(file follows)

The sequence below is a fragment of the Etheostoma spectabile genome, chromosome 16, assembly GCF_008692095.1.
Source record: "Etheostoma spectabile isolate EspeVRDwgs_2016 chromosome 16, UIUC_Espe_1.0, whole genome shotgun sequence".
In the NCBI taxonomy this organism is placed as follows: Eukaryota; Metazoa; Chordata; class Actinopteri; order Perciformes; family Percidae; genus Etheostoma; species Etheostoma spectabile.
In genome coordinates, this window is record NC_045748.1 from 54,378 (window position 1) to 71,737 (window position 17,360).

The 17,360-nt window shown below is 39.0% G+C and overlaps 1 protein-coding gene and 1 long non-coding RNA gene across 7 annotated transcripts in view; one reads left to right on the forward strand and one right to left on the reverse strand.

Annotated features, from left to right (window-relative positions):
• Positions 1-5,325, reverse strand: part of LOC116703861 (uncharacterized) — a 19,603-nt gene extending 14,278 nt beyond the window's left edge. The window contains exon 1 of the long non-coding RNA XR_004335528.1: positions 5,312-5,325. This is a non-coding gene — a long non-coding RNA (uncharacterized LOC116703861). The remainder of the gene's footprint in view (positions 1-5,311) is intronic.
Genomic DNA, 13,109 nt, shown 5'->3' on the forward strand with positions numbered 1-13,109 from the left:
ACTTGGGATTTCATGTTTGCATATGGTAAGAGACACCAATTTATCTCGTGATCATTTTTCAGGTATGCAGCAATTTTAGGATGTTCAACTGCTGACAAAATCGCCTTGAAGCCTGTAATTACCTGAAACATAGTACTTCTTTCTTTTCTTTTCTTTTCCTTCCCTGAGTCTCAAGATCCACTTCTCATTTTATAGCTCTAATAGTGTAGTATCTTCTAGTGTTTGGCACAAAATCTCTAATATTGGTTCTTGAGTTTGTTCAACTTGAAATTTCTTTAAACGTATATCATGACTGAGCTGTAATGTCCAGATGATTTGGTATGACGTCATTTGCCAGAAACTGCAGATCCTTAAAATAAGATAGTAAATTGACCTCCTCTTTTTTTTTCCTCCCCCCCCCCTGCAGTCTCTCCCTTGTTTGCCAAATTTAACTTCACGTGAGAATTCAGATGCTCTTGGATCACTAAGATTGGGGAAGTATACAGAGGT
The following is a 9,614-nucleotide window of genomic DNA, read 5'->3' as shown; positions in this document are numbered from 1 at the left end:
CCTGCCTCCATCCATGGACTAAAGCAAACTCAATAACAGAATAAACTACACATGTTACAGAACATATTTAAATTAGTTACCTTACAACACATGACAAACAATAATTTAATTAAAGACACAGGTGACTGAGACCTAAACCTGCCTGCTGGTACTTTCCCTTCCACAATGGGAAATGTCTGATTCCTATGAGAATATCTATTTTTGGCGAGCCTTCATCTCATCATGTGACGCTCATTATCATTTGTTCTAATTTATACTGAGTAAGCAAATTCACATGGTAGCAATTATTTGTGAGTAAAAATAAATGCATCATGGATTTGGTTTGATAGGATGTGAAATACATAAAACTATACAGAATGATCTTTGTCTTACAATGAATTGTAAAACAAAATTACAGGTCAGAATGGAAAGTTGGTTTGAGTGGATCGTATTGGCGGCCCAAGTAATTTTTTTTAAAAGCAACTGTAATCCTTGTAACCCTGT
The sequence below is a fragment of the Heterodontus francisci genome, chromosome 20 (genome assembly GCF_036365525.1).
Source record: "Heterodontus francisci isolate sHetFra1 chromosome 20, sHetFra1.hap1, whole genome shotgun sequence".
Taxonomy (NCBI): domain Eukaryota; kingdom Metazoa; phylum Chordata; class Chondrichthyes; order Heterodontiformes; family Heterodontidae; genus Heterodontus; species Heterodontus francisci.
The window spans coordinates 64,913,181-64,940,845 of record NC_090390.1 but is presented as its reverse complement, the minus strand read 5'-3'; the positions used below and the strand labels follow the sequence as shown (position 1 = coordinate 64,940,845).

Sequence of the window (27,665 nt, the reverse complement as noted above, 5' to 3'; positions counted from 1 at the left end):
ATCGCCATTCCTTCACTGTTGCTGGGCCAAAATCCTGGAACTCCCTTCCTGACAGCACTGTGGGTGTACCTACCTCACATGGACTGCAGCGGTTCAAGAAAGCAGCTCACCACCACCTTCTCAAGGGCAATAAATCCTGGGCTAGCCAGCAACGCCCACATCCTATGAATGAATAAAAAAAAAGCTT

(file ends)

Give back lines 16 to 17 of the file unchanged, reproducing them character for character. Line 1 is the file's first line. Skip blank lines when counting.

Sequence of the window (27,665 nt, the reverse complement as noted above, 5' to 3'; positions counted from 1 at the left end):
ATCGCCATTCCTTCACTGTTGCTGGGCCAAAATCCTGGAACTCCCTTCCTGACAGCACTGTGGGTGTACCTACCTCACATGGACTGCAGCGGTTCAAGAAAGCAGCTCACCACCACCTTCTCAAGGGCAATAAATCCTGGGCTAGCCAGCAACGCCCACATCCTATGAATGAATAAAAAAAAAGCTT